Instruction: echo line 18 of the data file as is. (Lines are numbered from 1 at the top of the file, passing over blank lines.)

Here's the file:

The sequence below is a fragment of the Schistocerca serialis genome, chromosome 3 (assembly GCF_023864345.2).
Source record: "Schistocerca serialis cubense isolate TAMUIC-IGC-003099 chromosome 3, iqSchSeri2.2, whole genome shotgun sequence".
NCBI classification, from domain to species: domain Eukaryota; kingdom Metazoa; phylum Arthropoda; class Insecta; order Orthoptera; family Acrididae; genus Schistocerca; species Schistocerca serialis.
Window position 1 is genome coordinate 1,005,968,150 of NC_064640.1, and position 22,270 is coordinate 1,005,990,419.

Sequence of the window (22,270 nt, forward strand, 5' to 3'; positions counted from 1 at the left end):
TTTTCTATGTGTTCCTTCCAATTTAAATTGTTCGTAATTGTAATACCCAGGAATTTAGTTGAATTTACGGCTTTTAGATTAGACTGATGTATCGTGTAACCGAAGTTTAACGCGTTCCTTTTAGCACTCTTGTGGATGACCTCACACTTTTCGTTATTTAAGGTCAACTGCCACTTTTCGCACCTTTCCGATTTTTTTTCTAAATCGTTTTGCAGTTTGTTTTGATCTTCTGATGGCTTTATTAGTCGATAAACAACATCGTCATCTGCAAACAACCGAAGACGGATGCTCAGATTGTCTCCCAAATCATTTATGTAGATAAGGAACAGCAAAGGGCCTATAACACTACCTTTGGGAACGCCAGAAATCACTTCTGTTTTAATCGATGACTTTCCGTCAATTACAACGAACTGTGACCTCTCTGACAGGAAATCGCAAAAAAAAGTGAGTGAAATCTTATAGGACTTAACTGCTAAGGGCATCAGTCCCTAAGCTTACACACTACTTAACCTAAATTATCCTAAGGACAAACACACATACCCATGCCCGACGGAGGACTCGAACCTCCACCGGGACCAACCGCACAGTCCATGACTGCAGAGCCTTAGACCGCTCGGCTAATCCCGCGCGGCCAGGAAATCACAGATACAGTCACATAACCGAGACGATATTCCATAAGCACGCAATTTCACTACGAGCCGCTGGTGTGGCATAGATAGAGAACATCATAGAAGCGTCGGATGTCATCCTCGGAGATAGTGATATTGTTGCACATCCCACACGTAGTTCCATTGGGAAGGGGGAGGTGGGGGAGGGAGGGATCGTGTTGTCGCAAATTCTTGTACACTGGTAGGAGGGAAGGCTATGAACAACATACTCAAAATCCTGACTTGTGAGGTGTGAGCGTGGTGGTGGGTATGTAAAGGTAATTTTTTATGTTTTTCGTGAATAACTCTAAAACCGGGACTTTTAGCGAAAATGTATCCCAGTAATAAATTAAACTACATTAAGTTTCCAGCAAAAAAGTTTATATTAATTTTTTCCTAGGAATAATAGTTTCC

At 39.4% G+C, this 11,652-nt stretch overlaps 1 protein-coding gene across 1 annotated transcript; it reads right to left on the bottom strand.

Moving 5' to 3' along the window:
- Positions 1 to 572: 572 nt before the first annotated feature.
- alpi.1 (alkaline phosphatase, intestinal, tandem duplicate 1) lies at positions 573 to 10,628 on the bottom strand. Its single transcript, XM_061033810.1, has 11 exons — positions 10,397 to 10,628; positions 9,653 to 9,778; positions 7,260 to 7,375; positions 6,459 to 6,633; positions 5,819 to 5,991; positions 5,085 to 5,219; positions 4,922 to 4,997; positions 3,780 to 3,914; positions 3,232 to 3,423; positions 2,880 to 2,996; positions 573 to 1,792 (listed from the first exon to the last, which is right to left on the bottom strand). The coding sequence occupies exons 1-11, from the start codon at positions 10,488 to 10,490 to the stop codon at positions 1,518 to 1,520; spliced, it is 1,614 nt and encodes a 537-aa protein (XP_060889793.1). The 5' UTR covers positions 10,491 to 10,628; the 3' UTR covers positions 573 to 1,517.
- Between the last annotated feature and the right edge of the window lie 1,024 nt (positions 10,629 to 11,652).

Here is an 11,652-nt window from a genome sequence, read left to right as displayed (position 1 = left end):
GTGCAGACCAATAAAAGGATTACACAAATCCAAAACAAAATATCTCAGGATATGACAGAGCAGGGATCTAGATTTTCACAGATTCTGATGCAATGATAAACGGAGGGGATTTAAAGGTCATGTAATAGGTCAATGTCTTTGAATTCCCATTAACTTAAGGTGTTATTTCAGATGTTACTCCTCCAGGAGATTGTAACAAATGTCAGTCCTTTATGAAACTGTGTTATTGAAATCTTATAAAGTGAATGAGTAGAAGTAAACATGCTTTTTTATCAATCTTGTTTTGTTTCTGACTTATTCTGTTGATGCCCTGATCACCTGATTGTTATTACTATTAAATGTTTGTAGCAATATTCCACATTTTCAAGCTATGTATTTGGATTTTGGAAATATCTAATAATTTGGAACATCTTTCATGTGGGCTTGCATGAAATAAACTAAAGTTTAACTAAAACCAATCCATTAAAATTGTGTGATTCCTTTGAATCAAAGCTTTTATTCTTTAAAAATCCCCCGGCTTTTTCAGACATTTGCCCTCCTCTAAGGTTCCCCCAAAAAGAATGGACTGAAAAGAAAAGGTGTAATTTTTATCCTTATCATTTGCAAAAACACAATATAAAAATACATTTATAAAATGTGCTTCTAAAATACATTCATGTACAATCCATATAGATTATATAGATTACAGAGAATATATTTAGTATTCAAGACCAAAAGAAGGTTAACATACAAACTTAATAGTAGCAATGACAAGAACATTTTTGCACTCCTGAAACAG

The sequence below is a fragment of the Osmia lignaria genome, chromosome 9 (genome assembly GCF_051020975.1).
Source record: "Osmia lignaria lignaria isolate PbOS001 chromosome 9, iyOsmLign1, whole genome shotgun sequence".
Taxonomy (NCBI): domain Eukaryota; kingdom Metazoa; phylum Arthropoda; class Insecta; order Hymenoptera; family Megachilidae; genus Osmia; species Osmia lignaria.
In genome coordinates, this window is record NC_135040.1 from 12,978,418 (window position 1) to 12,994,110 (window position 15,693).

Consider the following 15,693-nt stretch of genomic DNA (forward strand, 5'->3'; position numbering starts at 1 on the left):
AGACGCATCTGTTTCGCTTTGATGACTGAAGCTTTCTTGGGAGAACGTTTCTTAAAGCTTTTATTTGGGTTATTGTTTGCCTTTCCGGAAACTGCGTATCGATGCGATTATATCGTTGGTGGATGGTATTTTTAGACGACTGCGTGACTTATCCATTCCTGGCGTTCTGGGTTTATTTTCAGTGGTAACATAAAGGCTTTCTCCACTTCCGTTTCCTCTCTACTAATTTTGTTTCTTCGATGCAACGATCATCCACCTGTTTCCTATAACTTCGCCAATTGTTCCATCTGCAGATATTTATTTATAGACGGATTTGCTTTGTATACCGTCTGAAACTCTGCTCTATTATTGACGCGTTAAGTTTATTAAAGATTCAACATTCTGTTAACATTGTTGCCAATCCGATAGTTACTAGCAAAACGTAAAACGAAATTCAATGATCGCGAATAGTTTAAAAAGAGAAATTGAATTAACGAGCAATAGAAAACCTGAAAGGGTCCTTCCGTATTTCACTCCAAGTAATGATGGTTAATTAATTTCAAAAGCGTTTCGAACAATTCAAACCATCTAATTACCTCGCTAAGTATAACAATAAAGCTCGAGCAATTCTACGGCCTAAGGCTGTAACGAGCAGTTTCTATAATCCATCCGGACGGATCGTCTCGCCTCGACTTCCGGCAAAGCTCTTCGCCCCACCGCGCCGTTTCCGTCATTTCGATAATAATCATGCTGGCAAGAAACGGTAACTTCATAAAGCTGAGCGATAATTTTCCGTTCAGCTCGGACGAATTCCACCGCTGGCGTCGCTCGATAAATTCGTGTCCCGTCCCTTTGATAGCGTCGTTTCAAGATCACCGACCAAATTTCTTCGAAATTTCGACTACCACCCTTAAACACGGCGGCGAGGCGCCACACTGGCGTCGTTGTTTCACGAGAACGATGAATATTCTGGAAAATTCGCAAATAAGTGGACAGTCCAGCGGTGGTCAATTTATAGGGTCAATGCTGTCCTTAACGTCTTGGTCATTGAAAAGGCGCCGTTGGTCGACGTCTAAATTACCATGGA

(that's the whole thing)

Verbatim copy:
Consider the following 15,693-nt stretch of genomic DNA (forward strand, 5'->3'; position numbering starts at 1 on the left):